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Open Access Highly Accessed Review

Calf health from birth to weaning. II. Management of diarrhoea in pre-weaned calves

Ingrid Lorenz1*, John Fagan2 and Simon J More13

Author Affiliations

1 Herd Health and Animal Husbandry, UCD School Veterinary Medicine, University College Dublin, Belfield, Dublin 4, Ireland

2 Department of Agriculture, Fisheries and Food, Regional Veterinary Laboratory, Coosan, Athlone, Co. Westmeath, Ireland

3 Centre for Veterinary Epidemiology and Risk Analysis, UCD School of Veterinary Medicine, University College Dublin, Belfield, Dublin 4, Ireland

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Irish Veterinary Journal 2011, 64:9  doi:10.1186/2046-0481-64-9

Published: 14 September 2011

Abstract

Calfhood diseases have a major impact on the economic viability of cattle operations. The second of this three part review series considers the management of diarrhoeic diseases in pre-weaned calves. In neonatal calf diarrhoea, oral rehydration therapy is the single most important therapeutic measure to be carried out by the farmer and is usually successful if instigated immediately after diarrhoea has developed. Continued feeding of milk or milk replacer to diarrhoeic calves is important, to prevent malnourishment and weight loss in affected calves. Indiscriminative antibiotic treatment of uncomplicated diarrhoea is discouraged, whereas systemically ill calves can benefit from systemic antibiotic treatment for the prevention of septicaemia or concurrent diseases. Ancillary treatments and specific preventive measures are discussed. Eimeriosis has a high economic impact on the farming industries due to direct cost of treatment and calf losses, but especially due to decreased performance of clinically as well as sub-clinically affected animals. Emphasis lies on prophylactic or metaphylactic treatment, since the degree of damage to the intestinal mucosa once diarrhoea has developed, makes therapeutic intervention unrewarding.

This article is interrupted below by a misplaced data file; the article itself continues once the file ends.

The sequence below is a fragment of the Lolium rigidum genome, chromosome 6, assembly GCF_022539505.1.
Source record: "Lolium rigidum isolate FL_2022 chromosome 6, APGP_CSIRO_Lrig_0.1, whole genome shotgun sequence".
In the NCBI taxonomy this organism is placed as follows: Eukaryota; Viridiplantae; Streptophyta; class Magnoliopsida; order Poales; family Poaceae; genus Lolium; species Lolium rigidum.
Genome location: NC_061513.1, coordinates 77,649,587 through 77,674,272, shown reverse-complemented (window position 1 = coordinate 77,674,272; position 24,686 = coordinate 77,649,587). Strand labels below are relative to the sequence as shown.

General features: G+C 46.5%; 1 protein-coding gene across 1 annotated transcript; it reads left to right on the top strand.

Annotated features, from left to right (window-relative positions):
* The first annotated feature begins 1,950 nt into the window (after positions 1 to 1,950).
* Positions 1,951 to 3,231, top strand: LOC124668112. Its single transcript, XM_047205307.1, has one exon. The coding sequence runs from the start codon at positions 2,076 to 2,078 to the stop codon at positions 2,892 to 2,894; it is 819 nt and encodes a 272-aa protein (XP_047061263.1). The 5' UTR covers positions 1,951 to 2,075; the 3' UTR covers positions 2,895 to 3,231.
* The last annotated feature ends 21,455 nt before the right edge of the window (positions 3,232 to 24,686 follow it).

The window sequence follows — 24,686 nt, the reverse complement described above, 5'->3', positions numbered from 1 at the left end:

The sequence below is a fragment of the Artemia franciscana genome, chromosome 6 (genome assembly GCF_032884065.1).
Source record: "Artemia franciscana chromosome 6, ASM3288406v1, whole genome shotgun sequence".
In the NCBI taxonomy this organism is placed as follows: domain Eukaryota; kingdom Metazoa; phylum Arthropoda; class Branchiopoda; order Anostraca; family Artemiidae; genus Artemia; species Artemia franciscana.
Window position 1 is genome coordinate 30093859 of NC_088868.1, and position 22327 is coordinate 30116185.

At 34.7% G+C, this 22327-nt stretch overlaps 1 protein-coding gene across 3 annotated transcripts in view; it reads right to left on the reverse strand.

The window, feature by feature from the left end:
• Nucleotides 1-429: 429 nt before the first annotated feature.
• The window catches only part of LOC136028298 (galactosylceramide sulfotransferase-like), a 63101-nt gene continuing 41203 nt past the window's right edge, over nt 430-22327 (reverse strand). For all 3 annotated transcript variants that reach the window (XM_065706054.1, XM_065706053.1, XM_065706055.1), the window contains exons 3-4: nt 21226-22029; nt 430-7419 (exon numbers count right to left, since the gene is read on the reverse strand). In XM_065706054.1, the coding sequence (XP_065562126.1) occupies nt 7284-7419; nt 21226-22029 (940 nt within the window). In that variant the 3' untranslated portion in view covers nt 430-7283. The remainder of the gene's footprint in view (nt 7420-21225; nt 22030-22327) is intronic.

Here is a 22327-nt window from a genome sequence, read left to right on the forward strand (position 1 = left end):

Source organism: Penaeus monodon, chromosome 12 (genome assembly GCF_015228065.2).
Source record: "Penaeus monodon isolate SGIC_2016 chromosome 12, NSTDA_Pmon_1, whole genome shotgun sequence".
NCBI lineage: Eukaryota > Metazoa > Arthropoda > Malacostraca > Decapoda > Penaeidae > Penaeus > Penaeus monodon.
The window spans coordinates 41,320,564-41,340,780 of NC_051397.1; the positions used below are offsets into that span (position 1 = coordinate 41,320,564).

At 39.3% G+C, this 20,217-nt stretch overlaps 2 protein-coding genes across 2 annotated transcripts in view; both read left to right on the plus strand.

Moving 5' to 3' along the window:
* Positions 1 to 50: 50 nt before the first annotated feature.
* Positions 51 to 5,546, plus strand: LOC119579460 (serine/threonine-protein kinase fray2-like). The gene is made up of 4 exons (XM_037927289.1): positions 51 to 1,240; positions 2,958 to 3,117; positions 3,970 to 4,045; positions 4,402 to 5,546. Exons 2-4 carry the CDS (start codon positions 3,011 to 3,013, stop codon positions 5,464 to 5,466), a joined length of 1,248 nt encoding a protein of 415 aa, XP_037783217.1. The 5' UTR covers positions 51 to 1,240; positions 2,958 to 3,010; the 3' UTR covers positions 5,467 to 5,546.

Keywords:
Calf health; Disease management; Neonatal diarrhoea; Oral rehydration; Continued feeding; Prevention; Eimeriosis